Advanced Squad Leader scenario AP142 The Closer After Action Report
This is the second part of AP141 Currie’s Favor. Major Currie’s Canadian unit captured the town of St Lambert-sur-Dives, one of the last points where Germans units fleeing the Falaise Pocket could cross the Dives river. However, a lot of fleeing German units were not aware of it and continued to stream to the point.
Victory Conditions and Tactical Considerations
Twenty German squads, a Tiger, a Panther, two Panzer IVH and an armored car in three waves are pitted against 7.5 Canadian squads, 4 Shermans and a Firefly. The Germans can win by either exiting units or killing Canadian tanks at 2 VPs a piece in 5.5 turns. One of the challenges for the Canadians was that only the Firefly had enough punch (TK23) to kill a Panther (AF18) / Tiger (AF11) frontally. The other challenge was of course having to defend the board length where Germans could pop up anywhere in three waves. The good news was that Stream-Brush costs Infantry 5MF and Stream-Orchard costs them 4MF. The Grain fields would cost them as well so I weighted heavier on defending the Roads / Town Center.
After Action Report
German armor entered on Turn 3. Frankly I was surprised that most of the armor came in on the west (top of the map) where they might need to cross (and bog) in the gully. The Panther (probably because they expected my Firefly at the bridge) went with a lot of infantry to the east. The two Shermans to the west backed off a turn earlier as the Canadian infantry started to get overwhelmed. Unfortunately, the one on the extreme West didn’t get on the right side of the gully. Another Sherman got nailed when it tried to “speed” across in front of the Panther! (Note to self : it’s hard to flash large size tanks pass enemy guns.)
German Turn 4. The Tiger stopped by an killed the Sherman in the gully with a Bounding Fire shot! The PIAT team pulled off from the city center to help towards the west. It stood where the Bocage converges and withstood German attacks well til now. Down east the 10-2 PIAT team pulled back along with the Firefly and the Sherman from the eastern board edge. The Panther did a beautiful loop around the lone Canadian squad defending the road in G15 and got its gun trained on a Sherman. Unfortunately we couldn’t hit him with a HE shot. The Sherman spun around to get ready to leave in the next turn. Meanwhile in the middle one Canadian squad and two stacks of expertly done dummies held the Germans back.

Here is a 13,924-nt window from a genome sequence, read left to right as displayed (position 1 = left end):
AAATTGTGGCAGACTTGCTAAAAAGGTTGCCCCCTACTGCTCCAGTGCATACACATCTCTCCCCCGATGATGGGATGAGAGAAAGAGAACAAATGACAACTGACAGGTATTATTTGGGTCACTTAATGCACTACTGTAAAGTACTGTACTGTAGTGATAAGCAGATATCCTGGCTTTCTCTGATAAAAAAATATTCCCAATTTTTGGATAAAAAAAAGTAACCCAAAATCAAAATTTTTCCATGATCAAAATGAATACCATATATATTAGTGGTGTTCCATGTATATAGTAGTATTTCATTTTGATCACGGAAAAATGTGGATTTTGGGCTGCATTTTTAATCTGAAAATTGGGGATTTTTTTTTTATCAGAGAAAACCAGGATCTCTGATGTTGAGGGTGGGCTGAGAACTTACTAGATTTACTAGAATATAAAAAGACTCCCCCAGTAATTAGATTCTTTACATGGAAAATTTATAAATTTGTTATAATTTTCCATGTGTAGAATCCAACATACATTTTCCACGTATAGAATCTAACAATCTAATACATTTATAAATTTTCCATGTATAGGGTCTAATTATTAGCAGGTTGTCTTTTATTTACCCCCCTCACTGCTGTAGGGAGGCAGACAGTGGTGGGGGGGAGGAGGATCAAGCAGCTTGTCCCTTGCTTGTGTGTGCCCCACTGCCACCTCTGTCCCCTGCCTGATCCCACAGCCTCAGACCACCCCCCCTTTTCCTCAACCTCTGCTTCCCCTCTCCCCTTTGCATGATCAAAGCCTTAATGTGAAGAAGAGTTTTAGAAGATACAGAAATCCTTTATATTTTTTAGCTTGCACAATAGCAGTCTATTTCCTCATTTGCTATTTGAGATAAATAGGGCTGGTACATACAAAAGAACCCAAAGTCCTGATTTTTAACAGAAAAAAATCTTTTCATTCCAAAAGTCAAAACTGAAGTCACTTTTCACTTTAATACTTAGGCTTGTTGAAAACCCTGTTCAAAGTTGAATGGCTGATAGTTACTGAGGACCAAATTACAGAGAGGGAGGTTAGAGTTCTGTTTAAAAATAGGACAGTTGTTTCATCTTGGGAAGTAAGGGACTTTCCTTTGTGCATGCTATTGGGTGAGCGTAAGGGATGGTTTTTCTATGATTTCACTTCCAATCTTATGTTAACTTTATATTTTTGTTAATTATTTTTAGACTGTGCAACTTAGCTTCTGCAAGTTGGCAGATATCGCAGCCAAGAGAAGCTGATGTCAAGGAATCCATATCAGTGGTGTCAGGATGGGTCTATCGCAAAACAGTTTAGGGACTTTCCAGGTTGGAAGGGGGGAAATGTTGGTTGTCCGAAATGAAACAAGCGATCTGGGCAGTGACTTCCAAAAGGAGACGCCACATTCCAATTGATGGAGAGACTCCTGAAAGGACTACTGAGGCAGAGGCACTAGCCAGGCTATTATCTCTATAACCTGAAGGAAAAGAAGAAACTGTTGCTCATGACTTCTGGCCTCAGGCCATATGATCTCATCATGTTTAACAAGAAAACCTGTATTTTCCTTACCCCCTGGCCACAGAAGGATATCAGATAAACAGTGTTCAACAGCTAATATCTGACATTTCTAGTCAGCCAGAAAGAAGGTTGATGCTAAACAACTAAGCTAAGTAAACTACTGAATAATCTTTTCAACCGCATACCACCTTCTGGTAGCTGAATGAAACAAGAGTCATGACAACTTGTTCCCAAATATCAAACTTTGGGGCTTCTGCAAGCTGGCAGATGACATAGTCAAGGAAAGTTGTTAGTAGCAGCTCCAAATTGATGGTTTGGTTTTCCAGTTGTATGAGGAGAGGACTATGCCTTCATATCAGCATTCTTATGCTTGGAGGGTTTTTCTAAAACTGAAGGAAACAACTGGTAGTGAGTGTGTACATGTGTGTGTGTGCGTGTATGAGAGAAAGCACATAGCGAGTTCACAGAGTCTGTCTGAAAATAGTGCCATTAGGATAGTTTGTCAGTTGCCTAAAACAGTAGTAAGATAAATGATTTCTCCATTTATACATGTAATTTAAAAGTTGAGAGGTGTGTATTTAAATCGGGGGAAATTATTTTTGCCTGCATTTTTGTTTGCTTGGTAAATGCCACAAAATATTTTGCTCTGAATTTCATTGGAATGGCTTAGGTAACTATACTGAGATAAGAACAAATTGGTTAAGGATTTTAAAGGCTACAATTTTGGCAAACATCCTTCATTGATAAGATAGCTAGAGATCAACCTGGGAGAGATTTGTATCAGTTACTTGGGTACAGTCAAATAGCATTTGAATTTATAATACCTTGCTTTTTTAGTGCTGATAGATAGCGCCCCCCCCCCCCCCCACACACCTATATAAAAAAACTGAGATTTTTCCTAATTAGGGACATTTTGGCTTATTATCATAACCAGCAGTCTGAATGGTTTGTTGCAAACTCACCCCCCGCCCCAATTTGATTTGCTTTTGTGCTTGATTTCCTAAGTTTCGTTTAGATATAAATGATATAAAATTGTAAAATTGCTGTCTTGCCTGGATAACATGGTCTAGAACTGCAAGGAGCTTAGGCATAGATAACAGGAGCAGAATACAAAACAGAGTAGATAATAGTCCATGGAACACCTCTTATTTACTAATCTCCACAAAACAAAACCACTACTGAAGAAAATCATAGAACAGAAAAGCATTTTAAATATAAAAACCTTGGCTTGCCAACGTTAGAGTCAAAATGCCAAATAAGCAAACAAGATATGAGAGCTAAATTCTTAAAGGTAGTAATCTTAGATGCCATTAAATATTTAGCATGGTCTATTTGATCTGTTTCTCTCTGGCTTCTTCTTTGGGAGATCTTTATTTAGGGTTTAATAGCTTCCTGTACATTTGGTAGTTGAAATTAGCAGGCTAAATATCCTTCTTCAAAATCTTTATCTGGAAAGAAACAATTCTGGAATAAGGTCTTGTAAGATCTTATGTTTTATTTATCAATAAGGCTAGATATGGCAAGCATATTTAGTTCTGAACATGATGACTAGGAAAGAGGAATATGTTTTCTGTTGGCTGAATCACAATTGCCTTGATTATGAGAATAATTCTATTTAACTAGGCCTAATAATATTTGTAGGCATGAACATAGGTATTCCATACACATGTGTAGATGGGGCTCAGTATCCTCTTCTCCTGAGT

In the Canadian turn that followed, the Firefly went for its sM but couldn’t get a smoke canister off to cover the Sherman. It went down to the northern edge to cover the exit where the German tanks to the west seemed to be heading. Too bad there wouldn’t be a Sherman covering its flank now. Major Currie’s PIAT team pulled off a “miracle” DI shot at the Panther though (quite understandable, isn’t it?) and Immobilized the monster. the Currie team then put itself in a positon to get concealed, get more coverage against the Panther’s main guns and a path where it could possibly close combat the vehicle. Unfortunately the last Sherman to the west got blown up by the Tiger and we were practically haemorrhaging Germans out of the Falaise Gap! The western PIAT team recovered from earlier German attacks but couldn’t pull off another “miracle shot”. The end of the scenario would see the German armor pulling back from going beyond the Bocage cover (and into the Firefly’s LOS) in favor of another route further west.
The Canadians resigned.
How’s this scenario interesting?
The Germans could either win by exiting enough units or by killing enough Canadian tanks. However, killing a Canadian tank only get them 2 CVPs vs 8 CVPs (10 with the Armor Leader) for a Panther, so the Germans really need to do a good job with combined arms. I, on the otherhand, need to play armor better. Spread out Shermans don’t stand a chance against a Tiger or a Panther. Perhaps I should focus my armor to one point after Turn 1 so as to converge on where German armor shows up in Turn 3?